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CAIRO, Egypt — It was just before dawn on July 8 when guards protecting a sit-in supporting ousted President Mohamed Morsi reported seeing military and police forces approaching from side streets.
The security forces fired tear gas and blanks into the air, above the sit-in where worshippers had gathered to perform prayers. What followed next, according to one witness, “was the chaos of nightmares.”
The subsequent killing of 51 Morsi supporters outside the Republican Guard headquarters in northeast Cairo in the early morning hours of July 8 marked the single bloodiest state-led massacre since Egypt’s 2011 uprising.
Egyptian military spokesman Col. Ahmed Ali says the army acted in self-defense after violent protesters attacked the facility on motorbikes.
But a GlobalPost investigation, based on eyewitness testimonies, visits to the scene, interviews with morgue and military officials, and an examination of video and photographic evidence, paints a different picture.
Instead, the scene that emerges is one of a pre-planned attack on largely unarmed civilians, including arbitrary arrests and the complicity of some health facilities.
It aligns with the conclusions of international human rights groups also investigating the incident — that security forces used intentional lethal force against protesters, according to London-based Amnesty International.
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"They started to shoot people at the fence, then they started to shoot people further back,” said Hamza Mamdouh, a computer programmer and protester who witnessed the attack. “A man fell down beside me. They [the security services] were controlling everything."
The sit-in began in the wake of the July 3 military coup, bolstered by unprecedented street protests calling for Morsi’s ouster beginning on June 30.
Morsi supporters gathered outside the officers' club of the Republican Guard, an armored division responsible for protecting the capital, where they still believe their leader is being held incommunicado.
They have vowed not to leave until their president, a Muslim Brotherhood leader, is reinstated. He served just one year in office.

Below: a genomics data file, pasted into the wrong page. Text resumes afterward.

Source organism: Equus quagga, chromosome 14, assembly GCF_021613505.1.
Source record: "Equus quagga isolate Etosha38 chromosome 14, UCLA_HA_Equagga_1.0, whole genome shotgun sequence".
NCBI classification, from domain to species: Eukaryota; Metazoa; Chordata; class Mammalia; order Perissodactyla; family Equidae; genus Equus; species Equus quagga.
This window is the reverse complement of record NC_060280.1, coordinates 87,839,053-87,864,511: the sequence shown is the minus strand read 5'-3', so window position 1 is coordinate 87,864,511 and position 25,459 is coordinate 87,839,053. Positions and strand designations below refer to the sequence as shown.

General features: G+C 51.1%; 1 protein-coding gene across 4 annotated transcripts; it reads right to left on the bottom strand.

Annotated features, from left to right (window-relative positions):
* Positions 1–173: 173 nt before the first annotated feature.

It was five days after the military seized power when, shortly after 3:30 a.m., the pro-Morsi protest’s informal security guards report seeing police and army troops approaching their sit-in from streets on their eastern and western flank.
As the crowd prayed, the guards began hitting lampposts and iron gates to create noise — a way of sounding the alarm ahead of attacks that was also used in Cairo’s iconic Tahrir Square during the 2011 revolution.
Some remained on the ground, finishing their prayers as quickly as possible, according to witnesses. Many others ran: some attempting to flee, others choking through the tear gas to find relatives in the protest tents that lined the road.
According to demonstrators and local residents, a deadly street battle of gunfire, Molotov cocktails and stones then unfolded over the next four hours, leaving 51 protesters and three security service members dead. More than 650 pro-Morsi supporters and bystanders were arrested in sweeping raids.
It is unclear which side fired the first shot of live ammunition in the pre-dawn darkness.
One Egyptian journalist, Mirna El Helbawi, live-tweeted the event from her balcony overlooking the protest. In a later post on Facebook, she says protesters fired the first bullets.
According to video footage, protesters fired at least three handguns. But these instances took place after sunrise, or several hours following the start of the battle.
Eyewitnesses interviewed by GlobalPost, including protesters and local residents, unanimously report that military troops used live ammunition while police fired birdshot at the gatherers.
Pro-Morsi protesters also carried handfuls of used live rounds, many carrying the insignia of the Egyptian army.